I liked the Romeo and Juliet story here, and I wish there had been more focus on that relationship. It was good stuff though and beautifully written. I also wished Mirza had delved into Hadia's life. We are told she regrets her choices and she is not particularly happy with where she is, despite having gotten all she wished for, but I would like to to have seen more of that life beyond her wedding, parenting and caring for her father. It is like Mirza is telling us that women only matter in their capacity as daughters, wives, sisters, and mothers. (Oh wait, that is exactly what Mirza tells us.) If they had cut 90% of children sitting alone in the dark cut off from joy and forced to wear cheap ugly clothes, and instead explored Hadia's life after the wedding, that would have been great. Also, Huda disappears entirely after the wedding, poor dear. Finding out how her childhood impacted her would have been interesting, but instead she is a meaningless middle child and all we know of her is that she is a teacher in Chicago and she has failed her parents by being infertile.

If you like dysfunctional immigrant family tales this is mostly engaging if a bit irksome. ( )
  Narshkite | Sep 19, 2019 |
I just completed this book and was so deeply moved. I loved the storyline, the evocative family saga, the richly formed characters, the excruciating intricacies of love, community, religious commitment, deep emotional connection, and shame, remorse, forgiveness. The challenges faced by a first and second generation Indian-American Muslim family were so powerfully presented that I at times had to remember to breathe. I love the whole book but the final section presented by the father was especially magnificent and heartbreaking. This book is among my favorites of this year and I look forward to reading anything this very wise and talented woman writes. ( )
  njinthesun | Aug 25, 2019 |
Beautiful book. Written for me right now. ( )
  akh3966 | Aug 13, 2019 |
Beautiful story describing the dynamics and dysfunction of a Muslim family in the US. Baba, the father and the Muslim community at large are strict guardians and enforcers of their Islamic rules and traditions.

As with most authoritarian religions this means that men decide what is expected of family members, especially the women. Women are to dress modestly, communicate with other men only when necessary, girls must avoid interacting or associating with boys or men. Housework, cooking / shopping, and child care are their domain.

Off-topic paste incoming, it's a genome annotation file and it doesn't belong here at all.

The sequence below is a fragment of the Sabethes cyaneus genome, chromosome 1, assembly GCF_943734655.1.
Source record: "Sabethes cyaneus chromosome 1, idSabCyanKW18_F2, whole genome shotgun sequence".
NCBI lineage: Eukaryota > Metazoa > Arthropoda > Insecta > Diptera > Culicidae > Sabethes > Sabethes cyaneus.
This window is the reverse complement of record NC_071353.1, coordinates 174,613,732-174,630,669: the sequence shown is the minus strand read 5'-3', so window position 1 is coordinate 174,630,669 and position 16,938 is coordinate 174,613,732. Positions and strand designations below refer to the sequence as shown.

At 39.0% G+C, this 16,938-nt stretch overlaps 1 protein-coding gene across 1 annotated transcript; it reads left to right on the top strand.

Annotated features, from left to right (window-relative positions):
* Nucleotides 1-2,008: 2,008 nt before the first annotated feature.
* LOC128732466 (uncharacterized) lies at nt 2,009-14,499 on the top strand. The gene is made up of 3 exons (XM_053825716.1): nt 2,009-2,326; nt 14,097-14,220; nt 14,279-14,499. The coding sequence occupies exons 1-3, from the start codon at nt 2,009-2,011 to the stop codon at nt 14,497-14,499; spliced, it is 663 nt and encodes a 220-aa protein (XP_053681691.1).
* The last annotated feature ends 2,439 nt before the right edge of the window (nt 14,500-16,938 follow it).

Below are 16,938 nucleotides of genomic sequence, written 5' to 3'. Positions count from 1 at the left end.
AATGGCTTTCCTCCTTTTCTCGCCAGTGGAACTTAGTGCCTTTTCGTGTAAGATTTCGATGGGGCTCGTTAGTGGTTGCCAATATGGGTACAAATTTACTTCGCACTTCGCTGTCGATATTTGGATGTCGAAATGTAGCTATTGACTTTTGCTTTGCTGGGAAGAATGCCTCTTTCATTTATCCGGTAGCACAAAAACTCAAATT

Because daughters Hadia and Huda are compliant and "easier" Layla, Mumma (mother) and Baba take them for granted. Their very different energies are directed to their youngest child, the son, Amar who is more of a challenge. No matter, Layla loves him protectively, obessessively attentive to his needs and wants. Baba feels his fatherly responsibility is to guide, even push this curious, questioning, and sensitive son to obedience, and adherence to Islamic tenets.

But... because his daughters obeyed him, because he believes Layla spoils Amar, and because Amar tests his patience, he doesn't show him love, address Amar's questions. He just makes it clear how disappointed and angry he is with Amar. Amar responds in kind, and soon feels he doesn't belong in this family, or community. His behavior deteriorates, he spends more time with disreputable friends, drinks, doesn't attend religious services. The community notices and tells Layla and Rafiq, which humiliates and angers them. A terrible fight between Rafiq and Amar result in Amar's leaving home, taking a dark path.

The drama of Hadia's wedding to which Amar shows up 3 years after leaving home is disconcerting. Amar learns more about his father's life of not being close to his father, and then losing that father much too young, and having to live with his uncle. This helps him think kindly about his father. But a revelation about his mother shocks and enrages Amar. (I don't understand why Amira would at this point in time reveal this to him.) Poor kid!

As the wedding draws to a close his father finally speaks with Amar. It is obvious he is not the same man as before. It feels like they are finally opening their hearts to each other. I had hoped this might be what Amar needed to begin a reconciliation. But Amar is drunk; not fully alert. Baba needs to return to his daughter's wedding. And so this opportunity was too short.

And what occurs in the years to come, and the thoughts Baba describes about himself, the sorrow he feels because of the mistakes he made with his children are simply beautiful. It seems most of us learn unconditional love much later than we should.

Phenomenal read.
  Bookish59 | Aug 11, 2019 |
A story of family and of faith told in multiple voices. This is slow-paced, but well worth it by the end. It started out as a three star read for me for the first ¾ of the book…I liked it, but didn’t LOVE it. The last portion of the book was amazing as it brought the rest of the story together in such a skillful way. I didn’t expect it, but was so glad to find the depth of the novel that I had missed in the beginning. Highly recommend and definitely stick it out if it doesn’t grab you in the beginning. ( )
  beebeereads | Jul 27, 2019 |
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Epigraph
I am not to speak to you, I am to think of you when I sit alone, or wake at night alone,
I am to wait, I do not doubt I am to meet you again,
I am to see to it that I do not lose you.
—WALT WHITMAN, “TO A STRANGER”
Dedication
In the name of God, the Compassionate, the Merciful

For my parents, Shereen & Mohammed,
who taught me that love is an ever-expanding force
And for my brothers, Mohsin, Ali-Moosa, Mahdi,
who call me home
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AS AMAR WATCHED THE HALL FILL WITH GUESTS ARRIVING for his sister’s wedding, he promised himself he would stay.